Like the B-36 and the B-47, the B-58 never dropped a bomb in anger. The Hustler never contributed to the Vietnam War, although it continued in its nuclear role while older B-52 dropped conventional ordnance on North Vietnam. The B-58 could theoretically have taken on a conventional bombing role, although its great speed and poor handling at low altitudes made it difficult to drop bombs with much accuracy.
Although the Air Force emphasized the need for a high-performance penetration bomber, it never particularly loved the B-58. General Curtis Lemay effectively turned around the deficiencies of the B-58 in order to argue for the B-70 Valkyrie, an even faster, higher flying bomber that would replace the B-52. For good or ill, however, the B-70 fell victim to the same forces as the B-58; a Secretary of Defense convinced that high altitude SAMs and fast, missile-carrying interceptors would render the bomber obsolete.
Secretary of Defense Robert McNamara gave the order to retire the fleet in 1965, which the Air Force completed by 1970. The bomber spent just short of a decade in service. A brief scheme to turn the B-58 airframe into a civilian jetliner predictably went nowhere. Its mission shifted back to the B-52, which could conduct low-altitude penetrations into Soviet airspace much more effectively than the Hustler. The conventional bombing role of the traditional medium bomber would shift to the fighter-bomber, first the FB-111 Aardvark (an aircraft with its own long set of struggles), and then multi-mission fighters such as the F-15, F-16, and (eventually) the F-35. The advent of precision-guided munitions meant that weapons load no longer dictated the effectiveness of a bomber.
The B-58s most lasting contribution came in popular culture, where its futuristic, dangerous appearance made it attractive to artists and directors. Most famously, a group of B-58s (redubbed “Vindicator”) destroyed Moscow in the 1964 film Fail-Safe. Mistakenly ordered to attack Moscow, the bombers evaded Soviet air defenses and dropped their nuclear payloads, forcing the President of the United States to order the destruction of New York.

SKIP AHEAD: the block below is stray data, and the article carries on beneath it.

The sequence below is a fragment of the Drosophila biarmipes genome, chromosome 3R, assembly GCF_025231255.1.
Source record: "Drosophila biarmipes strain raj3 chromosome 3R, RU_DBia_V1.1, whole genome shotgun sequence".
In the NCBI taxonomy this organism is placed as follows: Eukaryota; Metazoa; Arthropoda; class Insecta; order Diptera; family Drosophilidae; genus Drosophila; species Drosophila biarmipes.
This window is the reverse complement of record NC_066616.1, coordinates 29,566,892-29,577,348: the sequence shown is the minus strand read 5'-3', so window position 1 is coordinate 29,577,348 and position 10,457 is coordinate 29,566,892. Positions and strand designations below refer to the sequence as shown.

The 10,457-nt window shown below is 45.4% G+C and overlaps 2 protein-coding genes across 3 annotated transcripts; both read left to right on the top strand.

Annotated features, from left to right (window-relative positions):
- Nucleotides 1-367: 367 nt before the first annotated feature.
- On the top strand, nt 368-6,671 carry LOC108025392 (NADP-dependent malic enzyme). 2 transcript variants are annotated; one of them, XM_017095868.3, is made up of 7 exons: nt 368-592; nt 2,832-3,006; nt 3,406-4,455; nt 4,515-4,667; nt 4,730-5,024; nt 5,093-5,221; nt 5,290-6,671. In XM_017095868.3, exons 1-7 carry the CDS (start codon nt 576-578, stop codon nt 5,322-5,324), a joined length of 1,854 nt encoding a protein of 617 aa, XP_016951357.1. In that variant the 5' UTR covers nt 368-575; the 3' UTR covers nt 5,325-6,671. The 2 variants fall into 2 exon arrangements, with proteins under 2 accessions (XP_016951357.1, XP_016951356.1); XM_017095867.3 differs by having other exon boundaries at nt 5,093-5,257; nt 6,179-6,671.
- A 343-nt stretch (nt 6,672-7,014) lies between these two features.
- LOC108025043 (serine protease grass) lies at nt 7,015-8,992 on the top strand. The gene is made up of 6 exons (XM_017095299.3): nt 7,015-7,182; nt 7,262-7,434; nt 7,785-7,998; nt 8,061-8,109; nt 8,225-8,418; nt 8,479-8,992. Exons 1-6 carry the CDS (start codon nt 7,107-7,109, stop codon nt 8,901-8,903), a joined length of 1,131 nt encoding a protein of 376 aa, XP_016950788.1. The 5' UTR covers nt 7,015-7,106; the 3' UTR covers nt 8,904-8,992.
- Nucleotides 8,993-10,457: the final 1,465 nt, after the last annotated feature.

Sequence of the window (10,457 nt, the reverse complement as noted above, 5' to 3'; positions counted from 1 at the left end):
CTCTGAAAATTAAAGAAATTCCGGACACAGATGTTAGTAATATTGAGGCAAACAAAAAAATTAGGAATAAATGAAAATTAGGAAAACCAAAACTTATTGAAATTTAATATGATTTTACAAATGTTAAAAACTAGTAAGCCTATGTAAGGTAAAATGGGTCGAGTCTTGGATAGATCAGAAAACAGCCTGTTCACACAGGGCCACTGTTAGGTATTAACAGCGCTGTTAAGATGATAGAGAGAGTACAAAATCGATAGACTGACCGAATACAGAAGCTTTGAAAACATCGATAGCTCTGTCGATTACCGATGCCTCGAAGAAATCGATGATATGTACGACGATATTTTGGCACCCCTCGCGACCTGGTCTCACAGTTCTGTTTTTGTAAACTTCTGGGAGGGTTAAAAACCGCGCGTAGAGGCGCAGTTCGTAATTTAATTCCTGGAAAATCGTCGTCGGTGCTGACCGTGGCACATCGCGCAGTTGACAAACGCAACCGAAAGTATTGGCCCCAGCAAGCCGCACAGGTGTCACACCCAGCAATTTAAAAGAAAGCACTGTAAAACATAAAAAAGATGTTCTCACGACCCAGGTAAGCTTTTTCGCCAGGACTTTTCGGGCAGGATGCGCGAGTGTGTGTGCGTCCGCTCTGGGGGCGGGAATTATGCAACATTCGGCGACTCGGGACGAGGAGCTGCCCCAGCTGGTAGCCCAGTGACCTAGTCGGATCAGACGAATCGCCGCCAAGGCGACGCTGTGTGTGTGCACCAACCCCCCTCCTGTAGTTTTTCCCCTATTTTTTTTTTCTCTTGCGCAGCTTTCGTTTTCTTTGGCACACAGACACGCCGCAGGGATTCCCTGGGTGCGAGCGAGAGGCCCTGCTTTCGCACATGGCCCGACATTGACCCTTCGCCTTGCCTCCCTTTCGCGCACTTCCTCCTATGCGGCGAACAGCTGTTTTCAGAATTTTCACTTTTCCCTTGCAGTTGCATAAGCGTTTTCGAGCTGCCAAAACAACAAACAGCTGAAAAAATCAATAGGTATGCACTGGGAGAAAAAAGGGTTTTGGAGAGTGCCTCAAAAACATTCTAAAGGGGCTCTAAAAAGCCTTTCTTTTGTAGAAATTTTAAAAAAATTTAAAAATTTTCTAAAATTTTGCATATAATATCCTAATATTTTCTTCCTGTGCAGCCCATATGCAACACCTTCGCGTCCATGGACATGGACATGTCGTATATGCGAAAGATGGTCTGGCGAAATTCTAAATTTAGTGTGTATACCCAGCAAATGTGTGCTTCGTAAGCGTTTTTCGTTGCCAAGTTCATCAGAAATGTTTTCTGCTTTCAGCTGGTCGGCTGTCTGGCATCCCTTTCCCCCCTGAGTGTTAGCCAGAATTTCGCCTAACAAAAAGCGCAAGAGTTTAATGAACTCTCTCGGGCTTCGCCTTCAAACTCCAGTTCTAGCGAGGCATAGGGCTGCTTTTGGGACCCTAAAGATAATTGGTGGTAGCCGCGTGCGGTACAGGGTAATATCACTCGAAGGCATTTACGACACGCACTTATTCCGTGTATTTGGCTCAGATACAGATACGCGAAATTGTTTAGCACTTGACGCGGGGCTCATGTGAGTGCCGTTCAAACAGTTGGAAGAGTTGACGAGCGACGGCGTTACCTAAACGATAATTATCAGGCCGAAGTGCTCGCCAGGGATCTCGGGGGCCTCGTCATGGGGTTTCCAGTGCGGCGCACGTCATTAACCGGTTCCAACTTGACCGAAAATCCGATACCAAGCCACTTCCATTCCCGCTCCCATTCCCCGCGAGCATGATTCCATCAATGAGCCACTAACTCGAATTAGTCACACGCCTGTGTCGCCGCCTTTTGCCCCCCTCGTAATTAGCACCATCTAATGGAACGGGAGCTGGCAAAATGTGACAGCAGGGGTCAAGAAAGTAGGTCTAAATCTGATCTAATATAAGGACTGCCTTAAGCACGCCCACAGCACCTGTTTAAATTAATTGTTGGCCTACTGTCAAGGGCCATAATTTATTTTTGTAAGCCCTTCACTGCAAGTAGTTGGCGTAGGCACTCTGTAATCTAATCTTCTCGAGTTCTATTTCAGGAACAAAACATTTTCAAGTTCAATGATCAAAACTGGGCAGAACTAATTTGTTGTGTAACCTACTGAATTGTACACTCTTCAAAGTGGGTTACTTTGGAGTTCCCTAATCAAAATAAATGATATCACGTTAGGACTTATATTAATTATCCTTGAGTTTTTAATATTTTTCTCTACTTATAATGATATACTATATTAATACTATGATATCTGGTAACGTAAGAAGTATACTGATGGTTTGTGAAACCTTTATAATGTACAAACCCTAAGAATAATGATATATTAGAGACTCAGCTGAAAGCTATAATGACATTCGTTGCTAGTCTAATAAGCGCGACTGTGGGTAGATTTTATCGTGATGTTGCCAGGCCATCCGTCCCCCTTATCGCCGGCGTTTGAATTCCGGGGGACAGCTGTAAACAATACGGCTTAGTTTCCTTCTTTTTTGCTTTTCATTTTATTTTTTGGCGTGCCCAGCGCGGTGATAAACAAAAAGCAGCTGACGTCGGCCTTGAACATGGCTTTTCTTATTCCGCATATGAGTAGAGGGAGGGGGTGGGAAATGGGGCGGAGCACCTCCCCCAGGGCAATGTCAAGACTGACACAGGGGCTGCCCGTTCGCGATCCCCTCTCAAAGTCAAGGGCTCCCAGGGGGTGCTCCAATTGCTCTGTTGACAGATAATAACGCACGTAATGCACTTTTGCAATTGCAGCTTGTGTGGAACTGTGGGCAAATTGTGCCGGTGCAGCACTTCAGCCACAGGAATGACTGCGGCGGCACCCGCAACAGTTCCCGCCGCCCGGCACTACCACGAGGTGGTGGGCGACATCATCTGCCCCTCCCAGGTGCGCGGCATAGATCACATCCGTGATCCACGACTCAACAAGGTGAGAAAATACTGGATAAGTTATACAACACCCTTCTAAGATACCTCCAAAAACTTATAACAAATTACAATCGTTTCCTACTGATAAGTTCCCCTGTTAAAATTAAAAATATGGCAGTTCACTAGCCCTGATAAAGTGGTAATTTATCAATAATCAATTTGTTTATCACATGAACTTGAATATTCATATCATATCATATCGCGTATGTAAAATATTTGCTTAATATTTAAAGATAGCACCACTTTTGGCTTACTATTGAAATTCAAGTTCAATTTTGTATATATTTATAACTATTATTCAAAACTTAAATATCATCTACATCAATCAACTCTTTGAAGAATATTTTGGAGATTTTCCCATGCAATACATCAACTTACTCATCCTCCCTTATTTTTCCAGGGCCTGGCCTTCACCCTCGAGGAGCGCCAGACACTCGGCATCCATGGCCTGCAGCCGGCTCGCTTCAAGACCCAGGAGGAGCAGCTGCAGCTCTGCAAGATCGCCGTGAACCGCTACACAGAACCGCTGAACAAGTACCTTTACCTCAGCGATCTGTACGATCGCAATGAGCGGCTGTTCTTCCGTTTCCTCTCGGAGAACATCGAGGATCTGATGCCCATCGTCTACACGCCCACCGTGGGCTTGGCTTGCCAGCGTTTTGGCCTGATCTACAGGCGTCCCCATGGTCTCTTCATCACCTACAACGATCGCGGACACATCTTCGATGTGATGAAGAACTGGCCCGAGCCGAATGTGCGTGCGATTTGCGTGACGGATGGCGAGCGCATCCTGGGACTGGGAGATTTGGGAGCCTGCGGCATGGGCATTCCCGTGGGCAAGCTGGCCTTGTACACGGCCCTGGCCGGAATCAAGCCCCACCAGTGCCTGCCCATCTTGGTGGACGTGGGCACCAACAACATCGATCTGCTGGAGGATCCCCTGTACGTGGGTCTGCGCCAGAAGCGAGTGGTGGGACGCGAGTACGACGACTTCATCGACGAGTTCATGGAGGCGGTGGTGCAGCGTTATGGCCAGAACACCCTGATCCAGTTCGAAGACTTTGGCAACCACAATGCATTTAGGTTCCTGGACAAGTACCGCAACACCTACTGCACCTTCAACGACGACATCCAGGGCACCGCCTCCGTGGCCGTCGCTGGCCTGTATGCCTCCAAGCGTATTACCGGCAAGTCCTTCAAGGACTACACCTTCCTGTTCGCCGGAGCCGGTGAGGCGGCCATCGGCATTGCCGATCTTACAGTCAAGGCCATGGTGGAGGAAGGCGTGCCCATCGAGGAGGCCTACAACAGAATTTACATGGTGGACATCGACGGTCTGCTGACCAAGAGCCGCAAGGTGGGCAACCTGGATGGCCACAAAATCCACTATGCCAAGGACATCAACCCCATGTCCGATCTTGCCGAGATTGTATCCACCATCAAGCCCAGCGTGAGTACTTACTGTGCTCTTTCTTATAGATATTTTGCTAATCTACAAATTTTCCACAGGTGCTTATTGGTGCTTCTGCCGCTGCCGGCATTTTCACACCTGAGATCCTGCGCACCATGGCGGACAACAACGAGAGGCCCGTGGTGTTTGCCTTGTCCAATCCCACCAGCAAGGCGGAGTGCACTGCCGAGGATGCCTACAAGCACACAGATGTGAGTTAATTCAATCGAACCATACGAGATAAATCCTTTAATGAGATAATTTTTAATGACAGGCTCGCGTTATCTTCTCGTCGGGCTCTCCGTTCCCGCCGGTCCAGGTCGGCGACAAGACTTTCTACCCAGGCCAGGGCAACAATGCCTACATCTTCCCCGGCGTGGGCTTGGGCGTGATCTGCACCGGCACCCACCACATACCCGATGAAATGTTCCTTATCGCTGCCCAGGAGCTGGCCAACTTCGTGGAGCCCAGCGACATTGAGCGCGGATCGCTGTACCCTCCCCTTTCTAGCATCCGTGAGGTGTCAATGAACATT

The B-58 was one among several tributes to the Air Force’s post-war commitment to the strategic bomber. The Air Force gained its independence on the back of the B-17, the B-24, and the B-29, the bombers that had undertaken the great aerial offensives of World War II. The senior leadership that came out of that war remained committed to the idea of the war-winning strategic bombing offensive for a very long time. Only the advent of the SAM, the disaster of Vietnam, and the passing of this generation would crack the USAF’s commitment to bombers like the B-58.
But ICBMs could fly even higher and faster than bombers, making Soviet air defenses redundant. And Submarine Launched Ballistic Missiles could provide a far greater degree of security to the U.S. deterrent than vulnerable bombers on continuous patrol. Only planes like the B-52, with enough flexibility to handle a variety of different kinds of mission, would survive.
Robert Farley is a senior lecturer at the Patterson School of Diplomacy and International Commerce. His work includes military doctrine, national security, and maritime affairs. He blogs at Lawyers, Guns and Money and Information Dissemination and The Diplomat. This article first appeared several years ago.